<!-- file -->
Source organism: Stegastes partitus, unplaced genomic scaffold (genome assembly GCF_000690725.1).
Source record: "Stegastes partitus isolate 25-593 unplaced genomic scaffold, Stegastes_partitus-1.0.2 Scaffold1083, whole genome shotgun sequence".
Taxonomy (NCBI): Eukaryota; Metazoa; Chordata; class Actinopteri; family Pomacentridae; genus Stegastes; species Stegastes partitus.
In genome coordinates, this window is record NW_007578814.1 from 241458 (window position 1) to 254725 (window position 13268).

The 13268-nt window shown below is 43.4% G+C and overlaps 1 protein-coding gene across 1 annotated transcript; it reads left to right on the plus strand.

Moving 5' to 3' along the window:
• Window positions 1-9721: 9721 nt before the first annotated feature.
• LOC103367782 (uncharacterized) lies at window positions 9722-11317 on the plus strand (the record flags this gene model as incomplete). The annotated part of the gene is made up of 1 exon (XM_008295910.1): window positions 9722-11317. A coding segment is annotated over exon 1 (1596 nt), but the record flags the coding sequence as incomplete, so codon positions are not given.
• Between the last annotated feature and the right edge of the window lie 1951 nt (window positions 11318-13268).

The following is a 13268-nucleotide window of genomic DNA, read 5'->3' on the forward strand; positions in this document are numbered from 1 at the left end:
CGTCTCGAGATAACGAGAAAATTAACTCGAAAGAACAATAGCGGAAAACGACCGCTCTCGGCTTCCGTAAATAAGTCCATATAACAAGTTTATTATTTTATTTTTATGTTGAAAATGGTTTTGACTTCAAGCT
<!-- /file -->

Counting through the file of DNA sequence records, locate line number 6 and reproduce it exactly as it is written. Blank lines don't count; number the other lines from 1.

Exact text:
Moving 5' to 3' along the window: